October 18, 2019

new pic

We had this mug forever growing up. This Etsy shop was selling it and took a good photo of it.

I’m writing this intro at the reference desk on the night of my late shift. I still have about an hour and a half to go and I can no longer feel my butt, so we’re doing some standing desk/lunge writing! No one told me I’d sit this much as a librarian (although I don’t think the knowledge would have turned me away from the career). The wind is howling through the weird atrium in the center of the library and it’s all Very Atmospheric. I really like every one of the 5 things I’m sharing with you this week, and I hope you do too:

  1. Gardening Games Are Blossoming in Turbulent Times, The Verge. This is my type of game! “What the Animal Crossing games, Stardew Valley, and Ooblets all do is mix free-form play with a relaxed atmosphere, elements which seem to have resonated with players keen for a change of pace from the barrage of stimuli and hyper-kineticism video games are best known for. They’re chill in the same way real gardening is.” Another reason I like these games is that they’re noncompetitive and no one can see me struggle with keyboard controls or blow myself up with my own grenade. Gentle games for this gentle girl!
  2. Emotional Expression Through Baking, Bon Appetit. “Life is not easy. It’s hard to say, “I care about you.” But it is not hard at all to make boxed brownies.” I think you will really enjoy reading this one. This section reminds me of my mom’s thorough scraping of pots and bowls: “Then, one day, near the end of the year, a faculty member, Erik, taught me to bake sourdough bread. Erik had two children. I still remember him carefully scraping each bit of dough off his hands and collecting it in the bowl: “Each scrap is another bite for them,” he said.” My mom would say, “That’s a bite!” if my spatula didn’t catch that bit of chili on the side of the pot. I would have just left it there when I was a kid, but now I see that last chunk of pot roast or lonely potato and think, “That’s a bite!” Boys, learn how to make tender things for the sole pleasure of sharing them with friends! A beautiful little piece.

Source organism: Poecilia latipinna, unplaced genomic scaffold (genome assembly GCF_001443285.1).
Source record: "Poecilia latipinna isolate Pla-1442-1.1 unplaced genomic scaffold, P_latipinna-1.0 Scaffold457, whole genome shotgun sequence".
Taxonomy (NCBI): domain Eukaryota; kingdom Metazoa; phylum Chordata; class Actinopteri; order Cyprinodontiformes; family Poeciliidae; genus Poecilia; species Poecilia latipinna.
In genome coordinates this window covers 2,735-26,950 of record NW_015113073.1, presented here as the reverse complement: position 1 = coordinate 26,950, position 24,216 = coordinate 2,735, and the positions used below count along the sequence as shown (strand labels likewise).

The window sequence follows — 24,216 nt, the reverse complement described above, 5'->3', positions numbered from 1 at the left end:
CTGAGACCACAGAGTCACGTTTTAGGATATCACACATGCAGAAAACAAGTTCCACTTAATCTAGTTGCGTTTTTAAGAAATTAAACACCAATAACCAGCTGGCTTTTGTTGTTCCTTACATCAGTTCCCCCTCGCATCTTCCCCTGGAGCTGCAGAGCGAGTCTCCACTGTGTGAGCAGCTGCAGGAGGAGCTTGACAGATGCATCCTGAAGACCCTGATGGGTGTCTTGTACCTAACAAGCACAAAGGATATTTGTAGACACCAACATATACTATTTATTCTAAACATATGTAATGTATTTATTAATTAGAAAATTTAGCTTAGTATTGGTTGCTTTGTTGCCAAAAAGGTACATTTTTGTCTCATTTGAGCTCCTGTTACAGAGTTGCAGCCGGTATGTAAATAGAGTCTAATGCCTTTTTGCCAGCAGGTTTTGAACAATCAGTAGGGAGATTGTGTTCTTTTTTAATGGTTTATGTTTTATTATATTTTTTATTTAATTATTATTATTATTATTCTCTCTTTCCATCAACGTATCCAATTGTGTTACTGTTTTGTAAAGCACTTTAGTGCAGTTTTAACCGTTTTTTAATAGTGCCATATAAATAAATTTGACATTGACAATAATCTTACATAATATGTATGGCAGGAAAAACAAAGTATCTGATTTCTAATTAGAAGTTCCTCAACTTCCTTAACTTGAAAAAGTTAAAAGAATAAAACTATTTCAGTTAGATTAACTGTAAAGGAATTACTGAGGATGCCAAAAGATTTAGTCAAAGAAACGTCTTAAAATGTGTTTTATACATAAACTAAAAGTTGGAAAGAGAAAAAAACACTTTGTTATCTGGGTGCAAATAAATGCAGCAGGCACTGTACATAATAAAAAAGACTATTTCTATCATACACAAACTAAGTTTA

3. Why the Library of Congress is Archiving Government-Made Memes, Rolling Stone. As anyone who’s done social media for a company or institution knows, corporate memeing can be super corny and fall flat. So here’s a cool success story about the Consumer Product Safety Commission’s Twitter. “The CPSC memes will reside within the “Government Publications — United States” collection, which boasts items distributed by the government (mostly federal, but also some state and local) as far back as the country’s founding. In this way, while the CPSC memes capture a new shift in government communication, there is a vast historical precedent for them. The Great Baby, for instance, exists on the same continuum as Smokey the Bear, while Walker cites the LoC’s collection of comic books that government agencies once issued as a way to reach younger readers.” Archives collect the records that represent a culture, a community, or a project, and you might think that memes are a less serious mode of communication but they are actually a super influential medium, and I think it’s good that the Library of Congress is archiving them.
  4. Sandra Boynton’s Captivating Universe, The Atlantic. (CW: There is a brief mention of loss of people and pets in this.) Sandra Boynton kind of rules. I love this part: “Like Fred Rogers, Boynton treats children, even very young ones, with deep respect. Like Sendak (whom she calls an “unfailingly and affectionately supportive” mentor), she accepts that kids already encounter the distress of adulthood. But Boynton also makes a space for children and adults to occupy together. Take this line about a throng of Halloween chickens: “One heard a robot intone: Trick or treat.” Suzanne Rafer, Boynton’s editor of 38 years at Workman Publishing—one of two publishers that print Boynton’s books—passed on sales agents’ objections to the verb intone: “We’re reading this to a zero-year-old.” Boynton’s reply: “All language is new to a kid. Why not invite them into a vocabulary that’s special from the beginning?” And apparently there’s only one board-book printer left in the United States?!
  5. Congratulations to Holly, America’s Fattest Bear, The Cut. “Fat Bear Week, for those of you who have not yet been blessed with the knowledge, is a March Madness–style bracket competition held every year by Katmai National Park in Alaska, which allows the public to vote and decide which of the park’s brown bears has beefed itself up the most for their upcoming winter hibernation.” They’ve picked their winner and she’s precious and I love this fall tradition so much!

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